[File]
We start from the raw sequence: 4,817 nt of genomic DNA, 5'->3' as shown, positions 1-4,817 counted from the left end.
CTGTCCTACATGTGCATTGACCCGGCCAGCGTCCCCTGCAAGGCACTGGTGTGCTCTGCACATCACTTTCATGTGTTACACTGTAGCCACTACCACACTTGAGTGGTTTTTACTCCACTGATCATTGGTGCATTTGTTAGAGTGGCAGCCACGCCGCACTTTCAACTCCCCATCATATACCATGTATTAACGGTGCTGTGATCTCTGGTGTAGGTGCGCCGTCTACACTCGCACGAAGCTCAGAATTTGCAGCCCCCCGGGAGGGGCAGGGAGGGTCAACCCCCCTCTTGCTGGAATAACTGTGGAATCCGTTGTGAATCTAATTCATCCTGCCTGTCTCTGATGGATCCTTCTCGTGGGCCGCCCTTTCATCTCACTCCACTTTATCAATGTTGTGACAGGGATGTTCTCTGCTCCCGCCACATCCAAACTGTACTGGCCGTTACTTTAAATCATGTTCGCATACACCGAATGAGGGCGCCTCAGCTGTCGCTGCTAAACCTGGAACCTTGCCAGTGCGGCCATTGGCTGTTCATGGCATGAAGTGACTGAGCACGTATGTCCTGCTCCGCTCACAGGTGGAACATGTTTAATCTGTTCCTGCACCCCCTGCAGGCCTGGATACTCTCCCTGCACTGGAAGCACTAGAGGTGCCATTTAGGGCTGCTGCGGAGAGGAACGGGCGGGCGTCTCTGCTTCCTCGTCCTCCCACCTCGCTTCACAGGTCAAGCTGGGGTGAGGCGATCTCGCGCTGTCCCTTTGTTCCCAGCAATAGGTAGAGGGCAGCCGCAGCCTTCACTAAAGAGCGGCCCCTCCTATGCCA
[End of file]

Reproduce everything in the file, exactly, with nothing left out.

We start from the raw sequence: 4,817 nt of genomic DNA, 5'->3' as shown, positions 1-4,817 counted from the left end.
CTGTCCTACATGTGCATTGACCCGGCCAGCGTCCCCTGCAAGGCACTGGTGTGCTCTGCACATCACTTTCATGTGTTACACTGTAGCCACTACCACACTTGAGTGGTTTTTACTCCACTGATCATTGGTGCATTTGTTAGAGTGGCAGCCACGCCGCACTTTCAACTCCCCATCATATACCATGTATTAACGGTGCTGTGATCTCTGGTGTAGGTGCGCCGTCTACACTCGCACGAAGCTCAGAATTTGCAGCCCCCCGGGAGGGGCAGGGAGGGTCAACCCCCCTCTTGCTGGAATAACTGTGGAATCCGTTGTGAATCTAATTCATCCTGCCTGTCTCTGATGGATCCTTCTCGTGGGCCGCCCTTTCATCTCACTCCACTTTATCAATGTTGTGACAGGGATGTTCTCTGCTCCCGCCACATCCAAACTGTACTGGCCGTTACTTTAAATCATGTTCGCATACACCGAATGAGGGCGCCTCAGCTGTCGCTGCTAAACCTGGAACCTTGCCAGTGCGGCCATTGGCTGTTCATGGCATGAAGTGACTGAGCACGTATGTCCTGCTCCGCTCACAGGTGGAACATGTTTAATCTGTTCCTGCACCCCCTGCAGGCCTGGATACTCTCCCTGCACTGGAAGCACTAGAGGTGCCATTTAGGGCTGCTGCGGAGAGGAACGGGCGGGCGTCTCTGCTTCCTCGTCCTCCCACCTCGCTTCACAGGTCAAGCTGGGGTGAGGCGATCTCGCGCTGTCCCTTTGTTCCCAGCAATAGGTAGAGGGCAGCCGCAGCCTTCACTAAAGAGCGGCCCCTCCTATGCCA